New research suggests opioid receptors might influence social media use.
Research has found there is evidence that variations in a person’s genetic code for the oxytocin receptor (OXTR) might account for differing interpersonal behaviors. According to a new, small-scale study by the Society for Endocrinology and published in the journal Heliyon, which examined the link between “oxytocin receptors, adult attachment, and social media usage,” individuals with a specific variant of genetic coding for the oxytocin receptor “tend to follow more people on Instagram.” This suggests that the receptor may influence social media usage and socialization.
The preliminary study could lead to future investigations designed to develop a better understanding of the relationship between genetics and environmental factors that impact “a person’s sociability, particularly in an online context,” the team wrote, explaining further that, “Oxytocin acts as a chemical messenger and has an important role in many human behaviors, including sexual arousal, recognition, trust, romantic attachment, and mother–infant bonding.”
In a previous review article published in the journal Psycho-neuroendocrinology, researchers also noted, “In a safe environment, oxytocin might promote prosocial behavior, while in an unsafe environment, it may encourage more antisocial behavior.” The current study looked specifically at OXTR variants, attachment, and online socialization, suggesting that “attachment refers to an individual’s emotions and behaviors in close relationships.”
Dr. Gianluca Esposito of the Department of Psychology and Cognitive Science at the University of Trento in Italy and the Nanyang Technological University in Singapore, the study’s author, said, “Considering the pivotal role that social networking sites, [like] Instagram, play in our daily lives, we conducted a multidisciplinary study to explore the mechanisms ruling online social interactions.”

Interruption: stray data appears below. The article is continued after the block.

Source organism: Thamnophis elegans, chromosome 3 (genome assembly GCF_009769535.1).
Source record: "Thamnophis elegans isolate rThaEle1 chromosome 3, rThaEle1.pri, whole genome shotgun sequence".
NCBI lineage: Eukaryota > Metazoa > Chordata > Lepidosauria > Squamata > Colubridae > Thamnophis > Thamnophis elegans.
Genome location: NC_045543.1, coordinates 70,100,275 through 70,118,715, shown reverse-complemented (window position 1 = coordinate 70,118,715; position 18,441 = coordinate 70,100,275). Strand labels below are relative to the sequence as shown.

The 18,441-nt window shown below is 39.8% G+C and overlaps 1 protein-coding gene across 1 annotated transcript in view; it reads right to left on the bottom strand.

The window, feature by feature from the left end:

He and his colleagues recruited 57 students ages 30 years and younger from Nanyang Technological University. The students all had Instagram accounts and did not have a history of neurological, psychiatric, or genetic disorders. The team swabbed each participant’s cheek to collect their DNA and asked them to complete a survey to determine attachment style. The team then tracked Instagram usage utilizing software that analyzed each participant’s account, including the number of posts, how many accounts they followed, and how many people followed them.
The researchers suggested, “The interaction between each participant’s OXTR polymorphism and their attachment style would affect the number of posts and the ratio of followers to people following them on Instagram.” And, they found, “The participants with the single-nucleotide polymorphism variant rs53576 and the AA genotype in the oxytocin receptor gene OXTR followed more people on Instagram compared with the participants with the G-allele. This was the case [regardless of] the participant’s attachment style.”
Esposito explained, “The study revealed potential associations between Instagram usage, genetic predispositions, and anxiety or avoidance experienced in close relationships. For instance, the number of accounts that a person follows on Instagram may be linked to the user’s genotype in specific parts of the oxytocin receptor gene. The results testify the significant contribution of the environmental and genetic components when examining human behavior on social media platforms.”
Esposito warned, however that “the present results should be interpreted with a great degree of caution in the panorama of genetic association studies. This is a small initial investigation of the phenomenon and should be followed up in different countries, as well as in larger samples.” If the research is continued, it could provide more evidence of the link between the oxycontin receptor and social media influence and usage.